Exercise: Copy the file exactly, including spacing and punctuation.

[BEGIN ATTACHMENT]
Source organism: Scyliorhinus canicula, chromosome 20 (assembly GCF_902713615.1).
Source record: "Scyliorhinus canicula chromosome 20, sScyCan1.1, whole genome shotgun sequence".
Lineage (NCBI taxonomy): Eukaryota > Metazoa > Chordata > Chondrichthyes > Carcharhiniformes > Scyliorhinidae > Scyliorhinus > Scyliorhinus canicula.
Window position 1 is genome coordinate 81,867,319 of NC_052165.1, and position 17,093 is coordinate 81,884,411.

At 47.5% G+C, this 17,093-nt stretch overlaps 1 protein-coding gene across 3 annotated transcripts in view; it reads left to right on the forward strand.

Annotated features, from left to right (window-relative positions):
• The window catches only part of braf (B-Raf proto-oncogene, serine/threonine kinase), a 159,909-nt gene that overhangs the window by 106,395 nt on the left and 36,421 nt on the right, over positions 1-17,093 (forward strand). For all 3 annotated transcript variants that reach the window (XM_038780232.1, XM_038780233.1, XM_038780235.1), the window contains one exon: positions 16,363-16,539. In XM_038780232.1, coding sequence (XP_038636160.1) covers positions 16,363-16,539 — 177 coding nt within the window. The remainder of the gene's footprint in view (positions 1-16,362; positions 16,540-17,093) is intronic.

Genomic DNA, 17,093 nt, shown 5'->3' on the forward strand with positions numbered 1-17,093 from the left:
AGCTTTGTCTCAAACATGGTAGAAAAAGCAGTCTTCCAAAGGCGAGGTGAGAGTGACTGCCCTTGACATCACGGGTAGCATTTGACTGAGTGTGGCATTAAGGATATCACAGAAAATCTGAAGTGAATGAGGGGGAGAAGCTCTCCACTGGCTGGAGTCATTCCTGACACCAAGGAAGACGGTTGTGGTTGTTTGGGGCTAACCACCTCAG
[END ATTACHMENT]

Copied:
Source organism: Scyliorhinus canicula, chromosome 20 (assembly GCF_902713615.1).
Source record: "Scyliorhinus canicula chromosome 20, sScyCan1.1, whole genome shotgun sequence".
Lineage (NCBI taxonomy): Eukaryota > Metazoa > Chordata > Chondrichthyes > Carcharhiniformes > Scyliorhinidae > Scyliorhinus > Scyliorhinus canicula.
Window position 1 is genome coordinate 81,867,319 of NC_052165.1, and position 17,093 is coordinate 81,884,411.

At 47.5% G+C, this 17,093-nt stretch overlaps 1 protein-coding gene across 3 annotated transcripts in view; it reads left to right on the forward strand.

Annotated features, from left to right (window-relative positions):
• The window catches only part of braf (B-Raf proto-oncogene, serine/threonine kinase), a 159,909-nt gene that overhangs the window by 106,395 nt on the left and 36,421 nt on the right, over positions 1-17,093 (forward strand). For all 3 annotated transcript variants that reach the window (XM_038780232.1, XM_038780233.1, XM_038780235.1), the window contains one exon: positions 16,363-16,539. In XM_038780232.1, coding sequence (XP_038636160.1) covers positions 16,363-16,539 — 177 coding nt within the window. The remainder of the gene's footprint in view (positions 1-16,362; positions 16,540-17,093) is intronic.

Genomic DNA, 17,093 nt, shown 5'->3' on the forward strand with positions numbered 1-17,093 from the left:
AGCTTTGTCTCAAACATGGTAGAAAAAGCAGTCTTCCAAAGGCGAGGTGAGAGTGACTGCCCTTGACATCACGGGTAGCATTTGACTGAGTGTGGCATTAAGGATATCACAGAAAATCTGAAGTGAATGAGGGGGAGAAGCTCTCCACTGGCTGGAGTCATTCCTGACACCAAGGAAGACGGTTGTGGTTGTTTGGGGCTAACCACCTCAG